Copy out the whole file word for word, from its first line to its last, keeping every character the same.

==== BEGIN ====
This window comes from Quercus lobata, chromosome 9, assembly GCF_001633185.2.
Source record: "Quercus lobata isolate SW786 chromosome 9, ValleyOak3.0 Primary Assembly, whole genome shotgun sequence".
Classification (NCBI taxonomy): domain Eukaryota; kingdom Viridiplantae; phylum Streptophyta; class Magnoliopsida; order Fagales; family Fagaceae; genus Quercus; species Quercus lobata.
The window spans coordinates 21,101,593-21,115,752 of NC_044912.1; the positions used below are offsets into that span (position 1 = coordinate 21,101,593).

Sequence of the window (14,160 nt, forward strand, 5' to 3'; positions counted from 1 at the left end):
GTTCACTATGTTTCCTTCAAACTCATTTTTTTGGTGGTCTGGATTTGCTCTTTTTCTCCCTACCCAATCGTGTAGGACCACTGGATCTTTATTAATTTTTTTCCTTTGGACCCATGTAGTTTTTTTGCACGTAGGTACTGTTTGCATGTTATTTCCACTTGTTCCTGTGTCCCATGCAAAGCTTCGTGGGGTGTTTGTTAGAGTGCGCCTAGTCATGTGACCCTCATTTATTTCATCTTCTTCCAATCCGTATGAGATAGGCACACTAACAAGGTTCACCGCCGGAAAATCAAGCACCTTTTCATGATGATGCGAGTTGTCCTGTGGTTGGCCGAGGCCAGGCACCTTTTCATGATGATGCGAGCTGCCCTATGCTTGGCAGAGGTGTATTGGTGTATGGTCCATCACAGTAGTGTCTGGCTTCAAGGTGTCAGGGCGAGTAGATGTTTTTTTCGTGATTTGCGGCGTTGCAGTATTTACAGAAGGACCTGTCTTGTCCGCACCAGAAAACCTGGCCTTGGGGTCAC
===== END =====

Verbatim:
This window comes from Quercus lobata, chromosome 9, assembly GCF_001633185.2.
Source record: "Quercus lobata isolate SW786 chromosome 9, ValleyOak3.0 Primary Assembly, whole genome shotgun sequence".
Classification (NCBI taxonomy): domain Eukaryota; kingdom Viridiplantae; phylum Streptophyta; class Magnoliopsida; order Fagales; family Fagaceae; genus Quercus; species Quercus lobata.
The window spans coordinates 21,101,593-21,115,752 of NC_044912.1; the positions used below are offsets into that span (position 1 = coordinate 21,101,593).

Sequence of the window (14,160 nt, forward strand, 5' to 3'; positions counted from 1 at the left end):
GTTCACTATGTTTCCTTCAAACTCATTTTTTTGGTGGTCTGGATTTGCTCTTTTTCTCCCTACCCAATCGTGTAGGACCACTGGATCTTTATTAATTTTTTTCCTTTGGACCCATGTAGTTTTTTTGCACGTAGGTACTGTTTGCATGTTATTTCCACTTGTTCCTGTGTCCCATGCAAAGCTTCGTGGGGTGTTTGTTAGAGTGCGCCTAGTCATGTGACCCTCATTTATTTCATCTTCTTCCAATCCGTATGAGATAGGCACACTAACAAGGTTCACCGCCGGAAAATCAAGCACCTTTTCATGATGATGCGAGTTGTCCTGTGGTTGGCCGAGGCCAGGCACCTTTTCATGATGATGCGAGCTGCCCTATGCTTGGCAGAGGTGTATTGGTGTATGGTCCATCACAGTAGTGTCTGGCTTCAAGGTGTCAGGGCGAGTAGATGTTTTTTTCGTGATTTGCGGCGTTGCAGTATTTACAGAAGGACCTGTCTTGTCCGCACCAGAAAACCTGGCCTTGGGGTCAC